*London. Britain’s great city, like New York and Paris, hosts the literary marketplace where Edward Driffield, perhaps the last of the great Victorian novelists, has risen from the modest ambience of Blackstable in rural Kent County to eminence largely because he outlived temporary fashions. An opportunist named Alroy Kear—a minor novelist but one seasoned in Bloomsburyan deceptions—finds, in orchestrating the dead Driffield’s life, that he must deal with Blackstable and what he deems the unmarketability of the “provincial.” Through the sensitive lens of novelist Willie Ashenden, now middle-aged and humanely cynical, W. Somerset Maugham ushers the reader into literary London, a breeding ground for self-importance and false appearances, a wasteland in which one writer’s longevity and another’s sycophancy can flourish under art’s protective canopy.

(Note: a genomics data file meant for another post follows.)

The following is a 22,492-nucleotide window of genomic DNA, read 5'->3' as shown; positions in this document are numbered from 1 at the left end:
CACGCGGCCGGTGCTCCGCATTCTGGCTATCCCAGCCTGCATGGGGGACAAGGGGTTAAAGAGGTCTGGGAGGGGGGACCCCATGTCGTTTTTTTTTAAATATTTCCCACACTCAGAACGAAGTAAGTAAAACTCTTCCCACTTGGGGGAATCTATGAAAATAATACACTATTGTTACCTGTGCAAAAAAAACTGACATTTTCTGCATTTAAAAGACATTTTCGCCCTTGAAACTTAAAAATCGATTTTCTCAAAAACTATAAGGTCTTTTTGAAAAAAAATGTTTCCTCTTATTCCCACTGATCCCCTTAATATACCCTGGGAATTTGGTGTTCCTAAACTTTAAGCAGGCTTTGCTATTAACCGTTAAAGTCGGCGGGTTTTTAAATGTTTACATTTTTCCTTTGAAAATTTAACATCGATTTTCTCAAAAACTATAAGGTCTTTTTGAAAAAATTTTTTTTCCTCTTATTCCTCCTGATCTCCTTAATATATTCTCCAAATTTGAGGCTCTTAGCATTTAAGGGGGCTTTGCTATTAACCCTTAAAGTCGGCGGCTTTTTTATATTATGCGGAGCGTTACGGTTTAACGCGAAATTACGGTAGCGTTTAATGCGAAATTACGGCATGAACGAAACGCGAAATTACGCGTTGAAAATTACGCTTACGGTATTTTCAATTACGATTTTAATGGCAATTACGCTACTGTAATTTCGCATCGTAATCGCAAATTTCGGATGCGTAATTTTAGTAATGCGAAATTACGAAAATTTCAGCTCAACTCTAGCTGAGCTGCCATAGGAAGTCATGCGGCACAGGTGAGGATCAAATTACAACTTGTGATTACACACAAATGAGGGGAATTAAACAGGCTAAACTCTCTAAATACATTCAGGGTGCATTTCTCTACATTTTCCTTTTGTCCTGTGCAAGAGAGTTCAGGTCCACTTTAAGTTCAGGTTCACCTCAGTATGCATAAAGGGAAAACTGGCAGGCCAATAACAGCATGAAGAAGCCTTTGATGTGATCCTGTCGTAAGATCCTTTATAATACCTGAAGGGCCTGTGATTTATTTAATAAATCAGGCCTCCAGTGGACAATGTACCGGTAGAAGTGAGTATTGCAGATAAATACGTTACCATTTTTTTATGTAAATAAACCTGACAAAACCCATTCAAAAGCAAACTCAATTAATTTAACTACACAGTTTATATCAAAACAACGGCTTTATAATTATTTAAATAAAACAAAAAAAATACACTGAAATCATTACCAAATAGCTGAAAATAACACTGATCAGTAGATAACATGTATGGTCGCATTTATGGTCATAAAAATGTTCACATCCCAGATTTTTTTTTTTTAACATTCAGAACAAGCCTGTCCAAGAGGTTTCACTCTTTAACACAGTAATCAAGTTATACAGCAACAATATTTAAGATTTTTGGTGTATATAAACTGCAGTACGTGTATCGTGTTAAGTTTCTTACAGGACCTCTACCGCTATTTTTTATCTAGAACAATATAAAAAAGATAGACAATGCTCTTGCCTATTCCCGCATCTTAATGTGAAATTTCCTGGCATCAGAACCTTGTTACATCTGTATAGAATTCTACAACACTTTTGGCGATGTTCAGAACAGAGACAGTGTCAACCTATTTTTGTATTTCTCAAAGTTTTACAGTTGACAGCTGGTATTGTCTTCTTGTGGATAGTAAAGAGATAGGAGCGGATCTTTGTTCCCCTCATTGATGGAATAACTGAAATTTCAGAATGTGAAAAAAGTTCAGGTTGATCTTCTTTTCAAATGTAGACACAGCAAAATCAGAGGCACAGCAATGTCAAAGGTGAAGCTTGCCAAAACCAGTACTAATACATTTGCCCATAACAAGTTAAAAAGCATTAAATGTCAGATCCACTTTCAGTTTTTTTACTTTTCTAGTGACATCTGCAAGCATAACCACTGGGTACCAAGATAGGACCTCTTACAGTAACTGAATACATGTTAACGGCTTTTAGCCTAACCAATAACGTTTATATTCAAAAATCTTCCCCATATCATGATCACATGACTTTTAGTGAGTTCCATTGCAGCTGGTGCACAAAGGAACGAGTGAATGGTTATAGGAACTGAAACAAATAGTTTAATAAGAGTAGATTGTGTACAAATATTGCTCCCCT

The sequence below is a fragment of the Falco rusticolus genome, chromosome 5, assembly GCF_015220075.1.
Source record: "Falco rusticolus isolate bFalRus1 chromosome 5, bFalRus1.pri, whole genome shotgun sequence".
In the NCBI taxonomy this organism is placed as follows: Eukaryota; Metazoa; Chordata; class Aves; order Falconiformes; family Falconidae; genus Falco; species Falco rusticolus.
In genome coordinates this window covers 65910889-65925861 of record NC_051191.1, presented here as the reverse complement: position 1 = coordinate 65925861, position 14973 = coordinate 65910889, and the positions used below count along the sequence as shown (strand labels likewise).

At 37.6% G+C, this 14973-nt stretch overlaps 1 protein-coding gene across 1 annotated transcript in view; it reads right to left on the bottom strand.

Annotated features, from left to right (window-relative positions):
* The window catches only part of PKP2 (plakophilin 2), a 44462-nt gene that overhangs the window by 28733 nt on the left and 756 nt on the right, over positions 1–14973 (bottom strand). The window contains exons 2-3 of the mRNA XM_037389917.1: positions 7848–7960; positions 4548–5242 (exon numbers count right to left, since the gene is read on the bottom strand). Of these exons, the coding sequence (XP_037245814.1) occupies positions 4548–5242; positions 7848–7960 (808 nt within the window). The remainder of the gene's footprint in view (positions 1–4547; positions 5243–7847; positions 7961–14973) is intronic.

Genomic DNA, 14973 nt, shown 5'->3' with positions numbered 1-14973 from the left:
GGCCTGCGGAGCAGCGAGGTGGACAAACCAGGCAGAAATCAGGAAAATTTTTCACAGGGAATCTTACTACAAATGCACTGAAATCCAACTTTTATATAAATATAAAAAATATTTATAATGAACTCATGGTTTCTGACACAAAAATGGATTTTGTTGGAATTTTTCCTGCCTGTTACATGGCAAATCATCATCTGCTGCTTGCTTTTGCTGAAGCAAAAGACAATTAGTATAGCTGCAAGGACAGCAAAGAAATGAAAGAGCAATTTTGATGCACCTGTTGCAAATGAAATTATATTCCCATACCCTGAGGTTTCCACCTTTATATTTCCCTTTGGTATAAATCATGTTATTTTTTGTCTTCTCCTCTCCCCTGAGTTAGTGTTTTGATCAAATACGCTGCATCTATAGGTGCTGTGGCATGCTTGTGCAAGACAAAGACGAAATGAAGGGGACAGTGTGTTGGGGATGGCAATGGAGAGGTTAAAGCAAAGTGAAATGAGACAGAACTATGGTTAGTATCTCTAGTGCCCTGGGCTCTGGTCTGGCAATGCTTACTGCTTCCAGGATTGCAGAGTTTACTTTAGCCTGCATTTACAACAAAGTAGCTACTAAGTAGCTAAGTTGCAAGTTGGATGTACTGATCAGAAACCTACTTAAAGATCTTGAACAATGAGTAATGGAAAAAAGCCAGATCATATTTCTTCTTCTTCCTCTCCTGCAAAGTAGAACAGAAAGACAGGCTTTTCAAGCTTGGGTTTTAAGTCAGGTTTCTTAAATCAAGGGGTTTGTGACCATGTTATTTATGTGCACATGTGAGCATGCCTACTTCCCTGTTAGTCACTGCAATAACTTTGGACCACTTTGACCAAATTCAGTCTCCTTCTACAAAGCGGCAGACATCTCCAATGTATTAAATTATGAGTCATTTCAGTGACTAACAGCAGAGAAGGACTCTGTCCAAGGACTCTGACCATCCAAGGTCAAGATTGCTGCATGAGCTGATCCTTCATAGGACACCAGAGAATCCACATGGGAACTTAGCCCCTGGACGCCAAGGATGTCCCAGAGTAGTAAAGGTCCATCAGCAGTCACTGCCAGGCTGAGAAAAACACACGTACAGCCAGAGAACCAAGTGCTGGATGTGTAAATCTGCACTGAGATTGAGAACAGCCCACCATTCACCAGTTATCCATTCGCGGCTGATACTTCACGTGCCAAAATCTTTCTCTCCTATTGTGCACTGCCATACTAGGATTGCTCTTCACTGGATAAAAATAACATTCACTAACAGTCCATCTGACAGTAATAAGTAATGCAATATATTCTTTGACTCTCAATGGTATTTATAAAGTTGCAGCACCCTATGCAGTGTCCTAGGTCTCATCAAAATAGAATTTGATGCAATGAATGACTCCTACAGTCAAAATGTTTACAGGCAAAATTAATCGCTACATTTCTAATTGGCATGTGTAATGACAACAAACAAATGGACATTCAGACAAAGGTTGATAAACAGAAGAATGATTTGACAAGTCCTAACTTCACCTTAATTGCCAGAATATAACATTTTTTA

Blackstable. Class-conscious Victorian village in Kent, where a few ruling families rule the roost. When Alroy Kear, Driffield’s fatuous biographer, asks Willie Ashenden as a favor to recall his teenage encounters with the great author and his first wife, a former barmaid named Rosie Gann Driffield, Willie’s memories take over chapters 5 to 10. They go far beyond the superficial responses to Kear to become a social guide to Blackstable and its stratified townscape in late Victorian England. Snobbery is rampant and nowhere more...
(The entire section is 578 words.)